Scout and Jem’s childhood bewilderment at adult behaviour is a perfect lens through which to view the events of this book. As Dophus Raymond says, sometimes only children are the ones who understand. They’ve yet to be corrupted by the views of others or societal expectations. They’re still able to form their own thoughts and opinions without outside interference.
The fact that Atticus raised his children knowing that what society was doing was wrong and it’s okay to question things just goes to show how important a moral education really is. You’re not going to see any of the Ewell children saying that it’s wrong to convict an innocent man just because of the colour of his skin.
Heck, Scout confronting the group of men in front of the jail “talking” to Atticus goes to show how childhood innocence and a strong moral code can make a real difference. Sure, Scout didn’t realize that she was defusing the tension – children don’t always realize that their actions have consequences – but this doesn’t negate the impact her words and actions had in this moment. By just talking to the men Scout was able to remind them that Atticus and Tom were real people. They weren’t boogeymen trying to scare them and ruin their lives.
As the book went on, I felt the way Scout did about Arthur “Boo” Radley. I can understand why he chose to stay inside his house all the time. I wouldn’t want to go out and deal with a town full of bigotry and racism either. Just because a white man loves a black woman and they have mixed children doesn’t mean that their way of life is any lesser than yours. Just because you don’t follow the exact same religious rhetorics doesn’t mean that you’re any less of a person.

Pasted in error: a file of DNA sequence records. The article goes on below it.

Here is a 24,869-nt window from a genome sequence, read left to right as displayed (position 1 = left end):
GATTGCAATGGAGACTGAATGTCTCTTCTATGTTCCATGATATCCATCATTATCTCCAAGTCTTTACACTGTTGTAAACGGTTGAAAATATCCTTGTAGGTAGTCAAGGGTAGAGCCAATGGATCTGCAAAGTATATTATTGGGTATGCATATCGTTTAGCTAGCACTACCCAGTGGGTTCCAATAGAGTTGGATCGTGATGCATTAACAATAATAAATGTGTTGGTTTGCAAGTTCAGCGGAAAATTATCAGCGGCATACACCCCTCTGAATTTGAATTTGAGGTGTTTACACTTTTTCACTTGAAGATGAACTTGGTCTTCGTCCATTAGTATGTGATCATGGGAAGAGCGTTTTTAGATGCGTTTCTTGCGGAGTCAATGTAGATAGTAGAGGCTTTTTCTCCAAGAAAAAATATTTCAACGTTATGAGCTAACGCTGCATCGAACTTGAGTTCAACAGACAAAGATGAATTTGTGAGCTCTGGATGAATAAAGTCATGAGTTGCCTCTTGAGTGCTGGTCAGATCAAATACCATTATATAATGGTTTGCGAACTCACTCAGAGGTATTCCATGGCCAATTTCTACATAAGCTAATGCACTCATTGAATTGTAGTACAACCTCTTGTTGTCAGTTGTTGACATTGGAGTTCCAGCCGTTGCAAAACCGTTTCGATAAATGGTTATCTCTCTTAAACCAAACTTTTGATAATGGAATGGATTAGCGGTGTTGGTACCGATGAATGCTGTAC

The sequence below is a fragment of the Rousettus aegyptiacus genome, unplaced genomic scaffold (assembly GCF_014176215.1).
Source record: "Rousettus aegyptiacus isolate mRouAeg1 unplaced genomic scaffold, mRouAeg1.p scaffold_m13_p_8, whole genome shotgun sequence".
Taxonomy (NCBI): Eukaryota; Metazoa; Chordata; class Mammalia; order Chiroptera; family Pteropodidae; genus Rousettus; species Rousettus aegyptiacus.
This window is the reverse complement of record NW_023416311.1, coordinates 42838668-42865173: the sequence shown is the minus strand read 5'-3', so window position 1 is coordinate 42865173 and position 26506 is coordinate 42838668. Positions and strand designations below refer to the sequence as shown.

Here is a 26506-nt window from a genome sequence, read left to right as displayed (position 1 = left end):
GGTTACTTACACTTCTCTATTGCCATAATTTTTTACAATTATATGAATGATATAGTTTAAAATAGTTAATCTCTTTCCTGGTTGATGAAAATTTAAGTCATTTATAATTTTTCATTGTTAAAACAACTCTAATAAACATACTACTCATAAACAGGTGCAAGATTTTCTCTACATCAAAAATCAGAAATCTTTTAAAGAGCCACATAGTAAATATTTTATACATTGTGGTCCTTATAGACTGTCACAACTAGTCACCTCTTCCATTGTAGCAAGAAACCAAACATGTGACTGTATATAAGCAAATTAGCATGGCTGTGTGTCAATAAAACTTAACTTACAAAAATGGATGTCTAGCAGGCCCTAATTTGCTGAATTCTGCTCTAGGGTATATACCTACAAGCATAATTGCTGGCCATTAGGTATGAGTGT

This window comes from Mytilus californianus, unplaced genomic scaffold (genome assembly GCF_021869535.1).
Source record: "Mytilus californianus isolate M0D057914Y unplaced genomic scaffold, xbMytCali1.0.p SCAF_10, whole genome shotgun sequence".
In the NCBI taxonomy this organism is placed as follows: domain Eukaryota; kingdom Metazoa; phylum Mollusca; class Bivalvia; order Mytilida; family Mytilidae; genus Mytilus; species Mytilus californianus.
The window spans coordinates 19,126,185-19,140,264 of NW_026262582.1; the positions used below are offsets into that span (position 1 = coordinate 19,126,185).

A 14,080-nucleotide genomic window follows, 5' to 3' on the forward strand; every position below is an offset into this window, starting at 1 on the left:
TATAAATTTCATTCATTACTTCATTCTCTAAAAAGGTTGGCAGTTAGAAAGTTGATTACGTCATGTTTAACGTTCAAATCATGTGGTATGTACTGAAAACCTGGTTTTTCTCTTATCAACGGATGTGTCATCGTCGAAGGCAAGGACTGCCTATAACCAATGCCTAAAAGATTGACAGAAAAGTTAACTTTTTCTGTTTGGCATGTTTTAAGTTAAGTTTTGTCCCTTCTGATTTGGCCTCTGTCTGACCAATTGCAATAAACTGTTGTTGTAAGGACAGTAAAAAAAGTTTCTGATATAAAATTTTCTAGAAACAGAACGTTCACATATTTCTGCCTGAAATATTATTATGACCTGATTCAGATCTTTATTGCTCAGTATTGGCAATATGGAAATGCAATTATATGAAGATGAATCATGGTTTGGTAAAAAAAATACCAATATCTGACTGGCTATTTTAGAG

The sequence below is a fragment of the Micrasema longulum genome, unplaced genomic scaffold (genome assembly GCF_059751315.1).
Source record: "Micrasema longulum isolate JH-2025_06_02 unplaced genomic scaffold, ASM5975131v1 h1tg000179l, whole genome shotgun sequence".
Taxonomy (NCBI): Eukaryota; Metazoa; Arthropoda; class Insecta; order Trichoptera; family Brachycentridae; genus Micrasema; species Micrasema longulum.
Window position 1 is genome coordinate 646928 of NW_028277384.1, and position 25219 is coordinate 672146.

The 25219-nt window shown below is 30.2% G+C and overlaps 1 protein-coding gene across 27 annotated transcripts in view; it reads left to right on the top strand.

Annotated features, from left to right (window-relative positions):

Boo knew who he was and what he wasn’t was was an active member in Maycomb society. That’s not to say he was lesser the way many in town felt, just different. As Scout goes on to explain in the end of the story, Boo experienced the world from the comfort of his own home because he chose to. He got to experience “his kids” as they grew and learned. Sure, he snuck Jem and Scout the odd present without them knowing they were coming from him. And, yes, he comforted Scout by placing a blanket around her shoulders when she was shocked watching Miss Maudie’s house burn down. But even still, Boo only emerged when “his kids” needed him.
Boo, according to Miss Maudie, was a sweet boy whose tyrannical family all but ruined him. He was just one example of many throughout this story of the destruction of innocent. Him saving Jem and Scout’s lives just goes to show that, though they tried, his family was never able to break the innocence that could be found in Boo. One innocent life – Boo, an adult when most adults had long since lost their innocence – was able to protect the innocence of both Jem and Scout.
Heck Tate is one of the few citizens of Maycomb that understand Boo’s innocent ways. He knows that Boo protected Jem and Scout from Bob Ewell’s attempt to kill them and makes it clear to Atticus that no one in town will hear of it. Boo deserves to live in peace the way he wants, not to have people bothering him with their praise – no matter how deserved it is. Scout, proving that she’s smarter than most people give her credit for – shows Atticus that it’s alright to keep things hushed up from the town. After all, to kill a mockingbird is a sin.
While I know that my “review” of this book can read as more a summary of the book’s events than a proper review, I have to admit that I don’t have much else to say about the story. Lee did a fantastic job at tearing apart the social intricacies and inequalities that ran rampant in her day. The fact that these inequalities continue to run rampant in the world today shows how important books like To Kill a Mockingbird really are.
Boo Radley and Scout might very well be my favourite pair of characters in any book. Their innocence and moral strength is a testament to how a person’s character really does shape the world around them. While both live drastically different lives – Scout an outgoing child and Boo a reclusive adult – the way they interact with the world is eye opening. I wish more people in the world could be as honest and forthcoming as these two were.
To Kill a Mockingbird has officially become my favourite classic of all time.